By Uddin Ifeanyi
ABUJA (Sundiata Post) The U.S. president may (or may not) have described some countries from which migrants reach his country as “shit-holes”. (On the balance of evidence — Mr. Donald Trump’s penchant for opening his mouth before engaging the gears in his head, his loquaciousness, and his mendacity — in all likelihood, he did say so). However, at this point, none of that matters anymore. Nor does it matter how “shit-hole” is defined. And it would seem that the print media across different countries struggled to render the expletive differently: whether as receptacle for faecal matter — a toilet; or as the tail-end of the alimentary canal — an arsehole.
In the end, it matters more that the consensus amongst certain commentators here (in Nigeria, if not on the continent) is that the expletive is one that Africa and Africans have earned. Choose your index — gross domestic product, government’s share of this; adult literacy levels; inflation; employment levels; etc. Since the wave of state independence in the late 1950s and early 1960s, we (Africa and Africans) have struggled to govern ourselves “properly”. Especially when it looked like we were fully recovered from the succession of military-led governments, our recourse to the vote proved just as inadequate. Incompetent governments have predictably succeeded thieving administrations, and in the Nigerian case, have nearly always cohabited. Both after 1994, and after Nelson Mandela chose not to run for a second term in office as president, South Africa was supposed to be the counter-narrative to this barren tale. All of that is history, now.
Invariably, across the continent, votes are stolen and the conversation with the people around, through which most democratic governments structure their legitimacy, turns into a monologue (outliers to this process, and there are, simply prove the rule). A monologue whose negative outcomes show up in just about every social and economic index. The manipulation of the political space that’s at the heart of the longevity of our rulers has also required ironclad control of our economies. Extractive industries and the rent that these produce thus conduce to the need for control of an endless succession of small-minded satraps. Thus constrained, our economies are unable to leverage the abundance of talent that so many people ought to grant it, are addicted to the export of a single produce, and dependent on global demand for this that go up and down, like the articulated chairs on a giant Ferris wheel.
Deprived of the private investment in the economy necessary to continuously push our production possibility frontiers forward, our people struggle to find meaningful work; and most eke out a miserable existence at the margin of the few “metropoles” supported by the proceeds from produce export. Inadequate investment in social infrastructure, anyway, would mean that even if the private sector were minded to build new factories, the chances of finding enough qualified nationals to man them would always be anything from slim to non-existent. On the other hand, poor public infrastructure ensures that few businesses in our economies may try to compensate for the shortfall in the quality of the domestic labour force by investing in capital-intensive processes.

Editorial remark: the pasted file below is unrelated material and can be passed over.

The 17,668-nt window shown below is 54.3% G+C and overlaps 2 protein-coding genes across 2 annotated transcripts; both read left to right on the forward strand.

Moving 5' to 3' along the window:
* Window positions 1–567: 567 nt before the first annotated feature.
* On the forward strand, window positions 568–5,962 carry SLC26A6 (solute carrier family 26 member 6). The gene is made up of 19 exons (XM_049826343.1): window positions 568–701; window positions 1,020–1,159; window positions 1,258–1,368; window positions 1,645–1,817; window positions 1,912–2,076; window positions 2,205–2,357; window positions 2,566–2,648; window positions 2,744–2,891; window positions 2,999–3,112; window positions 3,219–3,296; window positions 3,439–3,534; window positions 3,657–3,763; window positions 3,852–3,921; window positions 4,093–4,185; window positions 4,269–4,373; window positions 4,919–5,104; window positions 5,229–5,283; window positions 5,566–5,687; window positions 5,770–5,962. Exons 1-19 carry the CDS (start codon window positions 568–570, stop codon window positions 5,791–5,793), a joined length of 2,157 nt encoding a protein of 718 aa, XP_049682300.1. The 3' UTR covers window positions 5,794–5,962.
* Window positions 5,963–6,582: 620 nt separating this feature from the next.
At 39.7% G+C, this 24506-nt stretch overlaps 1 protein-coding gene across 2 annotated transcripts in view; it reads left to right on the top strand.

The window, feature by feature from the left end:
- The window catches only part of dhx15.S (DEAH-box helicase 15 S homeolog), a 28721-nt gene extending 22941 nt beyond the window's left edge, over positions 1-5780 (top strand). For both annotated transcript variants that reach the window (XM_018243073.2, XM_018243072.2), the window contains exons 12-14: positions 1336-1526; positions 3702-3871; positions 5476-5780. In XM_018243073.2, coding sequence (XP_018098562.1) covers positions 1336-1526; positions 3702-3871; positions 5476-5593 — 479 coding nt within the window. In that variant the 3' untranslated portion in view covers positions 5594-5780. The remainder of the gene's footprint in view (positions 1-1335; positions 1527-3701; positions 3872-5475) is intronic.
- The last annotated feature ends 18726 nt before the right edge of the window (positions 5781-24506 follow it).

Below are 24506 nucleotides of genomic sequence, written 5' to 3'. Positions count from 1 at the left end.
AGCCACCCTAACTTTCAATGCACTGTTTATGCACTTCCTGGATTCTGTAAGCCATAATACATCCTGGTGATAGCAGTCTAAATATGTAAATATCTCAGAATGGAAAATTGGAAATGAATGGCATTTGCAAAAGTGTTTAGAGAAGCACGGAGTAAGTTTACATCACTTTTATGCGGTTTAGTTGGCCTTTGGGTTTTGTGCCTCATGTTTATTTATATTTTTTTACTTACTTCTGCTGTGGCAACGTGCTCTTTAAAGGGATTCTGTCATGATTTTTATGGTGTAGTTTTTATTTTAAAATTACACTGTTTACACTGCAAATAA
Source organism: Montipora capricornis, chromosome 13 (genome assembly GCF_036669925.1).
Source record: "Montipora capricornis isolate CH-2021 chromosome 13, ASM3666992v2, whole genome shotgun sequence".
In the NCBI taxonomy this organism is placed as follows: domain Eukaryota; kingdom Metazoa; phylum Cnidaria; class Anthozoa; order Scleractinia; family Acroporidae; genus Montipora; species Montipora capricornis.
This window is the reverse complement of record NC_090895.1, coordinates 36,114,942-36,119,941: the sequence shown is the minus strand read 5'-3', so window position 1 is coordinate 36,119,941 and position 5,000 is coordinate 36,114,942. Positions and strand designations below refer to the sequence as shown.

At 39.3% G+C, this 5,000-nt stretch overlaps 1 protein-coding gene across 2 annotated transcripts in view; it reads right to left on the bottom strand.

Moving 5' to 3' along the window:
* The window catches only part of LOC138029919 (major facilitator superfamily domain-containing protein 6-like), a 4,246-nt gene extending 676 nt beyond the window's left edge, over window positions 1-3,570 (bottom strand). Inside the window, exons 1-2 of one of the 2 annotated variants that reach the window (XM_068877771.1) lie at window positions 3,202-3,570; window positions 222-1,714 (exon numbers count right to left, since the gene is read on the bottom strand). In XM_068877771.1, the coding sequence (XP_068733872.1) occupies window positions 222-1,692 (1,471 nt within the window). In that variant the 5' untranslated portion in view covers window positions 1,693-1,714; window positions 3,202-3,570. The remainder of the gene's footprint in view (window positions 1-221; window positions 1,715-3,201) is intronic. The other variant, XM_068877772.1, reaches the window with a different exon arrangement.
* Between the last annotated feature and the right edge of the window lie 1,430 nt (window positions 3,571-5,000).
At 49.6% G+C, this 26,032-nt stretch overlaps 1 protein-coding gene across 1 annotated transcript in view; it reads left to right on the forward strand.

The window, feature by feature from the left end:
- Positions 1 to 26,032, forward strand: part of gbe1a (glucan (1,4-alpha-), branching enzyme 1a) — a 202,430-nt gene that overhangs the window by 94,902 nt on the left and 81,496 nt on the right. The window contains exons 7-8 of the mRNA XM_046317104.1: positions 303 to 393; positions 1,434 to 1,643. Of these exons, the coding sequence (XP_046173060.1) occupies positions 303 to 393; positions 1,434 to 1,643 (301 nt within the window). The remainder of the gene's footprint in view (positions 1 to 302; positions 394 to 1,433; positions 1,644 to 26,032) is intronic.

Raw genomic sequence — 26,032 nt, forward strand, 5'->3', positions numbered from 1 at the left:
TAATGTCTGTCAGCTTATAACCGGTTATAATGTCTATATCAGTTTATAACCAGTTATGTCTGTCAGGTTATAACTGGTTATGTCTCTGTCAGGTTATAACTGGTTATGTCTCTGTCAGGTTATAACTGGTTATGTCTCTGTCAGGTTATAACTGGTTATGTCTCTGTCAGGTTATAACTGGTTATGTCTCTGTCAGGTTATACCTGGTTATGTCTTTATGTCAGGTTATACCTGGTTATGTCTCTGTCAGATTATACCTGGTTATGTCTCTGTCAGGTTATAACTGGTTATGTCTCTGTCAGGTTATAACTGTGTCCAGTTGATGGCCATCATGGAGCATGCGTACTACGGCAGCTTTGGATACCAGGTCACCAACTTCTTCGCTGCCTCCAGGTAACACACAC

Not surprisingly, we have some of the highest infant and maternal mortality rates in the world. Adult literacy levels trail the worst performing levels in other continents. Life expectancy levels on the continent are at the bottom of the log. Our schools (at all levels) produce far more graduates (one may ignore the question of quality at this juncture) than there’re ever workplaces for. And those entrusted with fixing these problems simply faff around, threatening in some cases (as once happened in Argentina with Cristina Fernández de Kirchner, and is currently happening in Venezuela under Nicolás Maduro) to undermine the (uncomfortable) numbers on their performance coming out of the official bean counters.
In this sense, Mr. Trump may have only been stating the obvious when he referred to a couple of African countries as “shit-holes”. But to then proceed to “own” the epithet as some of my compatriots appear minded to, is the moral equivalent of looking at the condition of the African-American (and you only need read Serena Williams’ account of her post-partum problems to get this) and then arguing that s/he is indeed a “Nigger”!
For Donald Trump did not mean his description as an objective characterisation of the pathetic state of the African condition. Then he may have been minded to understand the nutritive medium from which these conditions spring, if not offer solutions to these, as his country did for Europe after the Second World War. No, here was a Nazi describing as Jews, folks he’d as soon drive towards the gas chambers, as rob of whatever property of value they possessed. It was not for want of meaning that having described our places in less than flattering terms he indicated his preference for immigrants from Norway in replacement. Tall. Blonde. Blue-eyed. We confront anew the myth of the superiority of the Aryan race, but without the clear-headedness of the Third Reich.
Those then amongst us who would have us accept this new categorisation simply invite us to go on the train to Auschwitz without so much as a murmur.